That’s a problem for those of us who rely on phone surveys to help define the audiences, issues and messages that are most likely to compel our coalitions members to coalesce and take action.

The full article is here; an excerpt follows:

“The CDC’s National Health Interview Survey has become a highly visible source in the research community for tracking the incidence of what they call wireless-only, and what media researchers generally call cell phone-only, households.

On Dec. 17, their latest findings were released, covering the first six months of 2008. According to the NHIS, 17.5% of US households were wireless only. To put that into perspective, just three years prior, in the same study, only 7.3% of US households were wireless-only.

When we look at target demographics, the cell-only situation becomes even more dramatic. Fully 21.6% of US Hispanics live in cell-only households. And consider this: 31.4% of 18-24 year-olds live in cell-only households, as do 35.7%– over a third!-of 25-29 year-olds…

Why is this a research issue? Well, most RDD is done at calling centers, using auto-dial systems that automatically place hundreds of calls, handing off the call to a live interviewer when someone answers. But it is against the law to auto-dial cell phones. So RDD sampling systematically and by design excludes cell phone exchanges. In order to sample cell phones, a human has to manually dial the number, rendering the process several times more costly than RDD dialing of land lines…

…we recruit our panelists exclusively online (save for our “Calibration sample,” a control sample that is recruited randomly and offline, but not via RDD.). This has many benefits, but for today’s purposes, it allows us to assure that we represent persons from all phone-status households.

A year ago we did a study of our U.S. panel, in order to understand both phone status composition of the panel, and how Web usage might vary by phone status. We found that 19% of our panelists were cell-only, and that another 23% were cell-primary; in other words, if we’d relied on RDD we would have totally excluded 19% of the panel, and dramatically under-represented another 23%.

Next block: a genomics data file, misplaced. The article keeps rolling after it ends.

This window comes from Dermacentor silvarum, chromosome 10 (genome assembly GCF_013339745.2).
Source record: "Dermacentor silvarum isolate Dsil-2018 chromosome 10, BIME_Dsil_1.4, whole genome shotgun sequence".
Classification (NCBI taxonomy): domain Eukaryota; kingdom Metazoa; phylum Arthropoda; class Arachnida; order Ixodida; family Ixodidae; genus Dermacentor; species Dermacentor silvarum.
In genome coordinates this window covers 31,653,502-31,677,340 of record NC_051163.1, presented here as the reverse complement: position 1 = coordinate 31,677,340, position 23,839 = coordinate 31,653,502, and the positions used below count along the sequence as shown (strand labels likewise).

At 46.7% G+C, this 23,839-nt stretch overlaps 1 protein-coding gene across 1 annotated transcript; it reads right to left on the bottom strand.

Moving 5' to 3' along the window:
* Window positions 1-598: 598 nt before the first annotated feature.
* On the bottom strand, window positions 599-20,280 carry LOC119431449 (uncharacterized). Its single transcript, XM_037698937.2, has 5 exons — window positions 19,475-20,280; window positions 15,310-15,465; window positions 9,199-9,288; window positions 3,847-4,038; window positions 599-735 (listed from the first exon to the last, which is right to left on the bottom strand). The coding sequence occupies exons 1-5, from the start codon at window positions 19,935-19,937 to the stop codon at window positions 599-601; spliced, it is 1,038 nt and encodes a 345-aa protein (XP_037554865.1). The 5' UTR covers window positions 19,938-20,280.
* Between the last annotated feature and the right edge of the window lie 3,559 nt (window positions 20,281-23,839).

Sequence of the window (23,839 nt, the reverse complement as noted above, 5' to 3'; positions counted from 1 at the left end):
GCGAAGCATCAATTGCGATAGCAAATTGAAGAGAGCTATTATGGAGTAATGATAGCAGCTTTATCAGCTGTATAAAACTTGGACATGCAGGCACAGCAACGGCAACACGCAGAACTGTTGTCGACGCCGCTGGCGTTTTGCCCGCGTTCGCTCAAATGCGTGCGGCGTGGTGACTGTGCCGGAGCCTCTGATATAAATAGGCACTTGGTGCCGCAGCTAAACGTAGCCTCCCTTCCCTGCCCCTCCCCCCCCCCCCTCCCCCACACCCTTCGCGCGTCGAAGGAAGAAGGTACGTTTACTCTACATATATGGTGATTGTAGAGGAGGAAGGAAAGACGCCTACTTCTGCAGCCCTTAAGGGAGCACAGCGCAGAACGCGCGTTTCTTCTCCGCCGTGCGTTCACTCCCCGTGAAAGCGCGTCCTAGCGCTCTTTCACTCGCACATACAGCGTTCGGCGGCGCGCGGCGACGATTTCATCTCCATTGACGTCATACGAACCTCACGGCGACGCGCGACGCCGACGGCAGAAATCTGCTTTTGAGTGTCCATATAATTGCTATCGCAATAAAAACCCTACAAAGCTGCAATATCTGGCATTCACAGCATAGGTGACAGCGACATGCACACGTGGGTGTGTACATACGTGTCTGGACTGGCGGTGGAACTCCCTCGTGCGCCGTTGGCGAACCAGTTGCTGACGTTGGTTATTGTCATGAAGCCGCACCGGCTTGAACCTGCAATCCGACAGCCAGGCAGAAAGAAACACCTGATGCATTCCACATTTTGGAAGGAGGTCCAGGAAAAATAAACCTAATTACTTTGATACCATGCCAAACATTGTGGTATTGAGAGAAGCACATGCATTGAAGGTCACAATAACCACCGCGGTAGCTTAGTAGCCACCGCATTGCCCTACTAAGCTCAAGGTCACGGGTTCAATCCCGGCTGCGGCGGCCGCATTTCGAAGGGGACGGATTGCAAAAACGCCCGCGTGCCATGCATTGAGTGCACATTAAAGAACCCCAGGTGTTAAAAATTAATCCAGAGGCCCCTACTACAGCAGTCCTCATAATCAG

Measuring your Facebook make-up

You can’t deny the appeal of MySpace and Facebook if you’re trying to organize thought and action around an issue or project – unless you’re a corporate IT manager (but that’s a whole ‘nother story).

Social sites command large audiences whose members potentially can become your advocates. And by listening to their conversations, you can get ideas and feedback on how to improve your outreach and advocacy.

But how do you know that you’re making a real impact with Facebook, et al?  And how do you get the numbers and analysis that enables you to report back results that are meaningful and understandable to other, perhaps less Web 2.0-savvy members of your organizations.

At least some answers to those questions can be found in this article from The Measurement Standard.  It provides some simple benchmarks, as well as a framework for how to go about measuring your social site presence.

It also underscores implicitly a key point about social media’s impact on most organizations and their communicators.  

Most issues, most groups, aren’t going to move the needle on an issue by sheer numbers.  The real value comes from the insights and analysis gained from relatively unfiltered access to people who’ve just proven they care enough, or are interested enough, to act. And action is the most important attribute you want from potential allies or coalition members when pressing for change.

In case you’re counting: eight more social media metrics

If I’m a little OCD-ish these days about measuring social media effectiveness, I’ve got a reason.

The decision makers I often work with are skeptical of Web 2.0.  They have at least a vague sense that it is a field of endeavor on which they need a substantial presence.  However, they often are of a generation for whom social media is not broadly familiar or attractive. Additionally, they often work on initiatives or in organizations where caution is a desirable and appropriate thing.

Besides their social media skepticism, they share another trait.  They’re almost universally driven as decision makers by cold, hard numbersparticularly if those numbers can be contextualized with how they represent progress towards organizational goals.

So measurement rationale, strategies and methodologies are always on my reading list – at least until a short upcoming combo business/pleasure trip to Berkeley brings fiction back into my life for five days.

And that’s why here are eight more social media metrics rather than a review of the newest Great American Novel:

  1. Unique visitors — human log-ons minus duplications indicates reach.
  2. Duration — length of stay demonstrates reach and intensity of engagement.
  3. Inbound links — a high “link to” count demonstrates credibility and influence. 
  4. Downloads — video views, document downloads, etc.  are measures of engagement.
  5. User ratings — user-generated rankings such as star ratings and favorites show credibility, influence, reach and engagement.
  6. Conversation — chat, comments and conversation indicate engagement and impact.
  7. Return visits — frequency of return visits displays credibility, influence and “stickiness.”
  8. Next clicks — where visitors go next can indicate credibility and satisfaction (satisfied – may go to unrelated topic site; dissastisfied – may go to related, perhaps oppositional, site).